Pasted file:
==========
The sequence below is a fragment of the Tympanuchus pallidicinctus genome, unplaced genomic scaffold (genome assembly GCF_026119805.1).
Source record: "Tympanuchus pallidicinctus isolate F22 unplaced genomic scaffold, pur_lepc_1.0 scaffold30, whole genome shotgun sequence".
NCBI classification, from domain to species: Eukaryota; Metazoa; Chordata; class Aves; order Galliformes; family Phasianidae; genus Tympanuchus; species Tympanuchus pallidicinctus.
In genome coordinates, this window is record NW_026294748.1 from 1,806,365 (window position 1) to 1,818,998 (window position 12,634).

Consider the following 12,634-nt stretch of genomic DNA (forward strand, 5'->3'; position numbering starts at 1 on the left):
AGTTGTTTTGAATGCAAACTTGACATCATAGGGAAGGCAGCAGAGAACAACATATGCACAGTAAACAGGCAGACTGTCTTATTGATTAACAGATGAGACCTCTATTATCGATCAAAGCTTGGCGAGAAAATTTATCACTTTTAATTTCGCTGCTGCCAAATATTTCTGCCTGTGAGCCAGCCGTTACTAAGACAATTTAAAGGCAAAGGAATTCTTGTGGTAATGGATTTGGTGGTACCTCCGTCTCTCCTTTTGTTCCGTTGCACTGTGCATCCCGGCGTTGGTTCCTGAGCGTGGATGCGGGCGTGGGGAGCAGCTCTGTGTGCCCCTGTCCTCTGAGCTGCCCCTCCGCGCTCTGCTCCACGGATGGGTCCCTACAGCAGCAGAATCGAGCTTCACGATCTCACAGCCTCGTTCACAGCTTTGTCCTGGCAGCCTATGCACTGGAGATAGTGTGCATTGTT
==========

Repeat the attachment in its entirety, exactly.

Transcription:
The sequence below is a fragment of the Tympanuchus pallidicinctus genome, unplaced genomic scaffold (genome assembly GCF_026119805.1).
Source record: "Tympanuchus pallidicinctus isolate F22 unplaced genomic scaffold, pur_lepc_1.0 scaffold30, whole genome shotgun sequence".
NCBI classification, from domain to species: Eukaryota; Metazoa; Chordata; class Aves; order Galliformes; family Phasianidae; genus Tympanuchus; species Tympanuchus pallidicinctus.
In genome coordinates, this window is record NW_026294748.1 from 1,806,365 (window position 1) to 1,818,998 (window position 12,634).

Consider the following 12,634-nt stretch of genomic DNA (forward strand, 5'->3'; position numbering starts at 1 on the left):
AGTTGTTTTGAATGCAAACTTGACATCATAGGGAAGGCAGCAGAGAACAACATATGCACAGTAAACAGGCAGACTGTCTTATTGATTAACAGATGAGACCTCTATTATCGATCAAAGCTTGGCGAGAAAATTTATCACTTTTAATTTCGCTGCTGCCAAATATTTCTGCCTGTGAGCCAGCCGTTACTAAGACAATTTAAAGGCAAAGGAATTCTTGTGGTAATGGATTTGGTGGTACCTCCGTCTCTCCTTTTGTTCCGTTGCACTGTGCATCCCGGCGTTGGTTCCTGAGCGTGGATGCGGGCGTGGGGAGCAGCTCTGTGTGCCCCTGTCCTCTGAGCTGCCCCTCCGCGCTCTGCTCCACGGATGGGTCCCTACAGCAGCAGAATCGAGCTTCACGATCTCACAGCCTCGTTCACAGCTTTGTCCTGGCAGCCTATGCACTGGAGATAGTGTGCATTGTT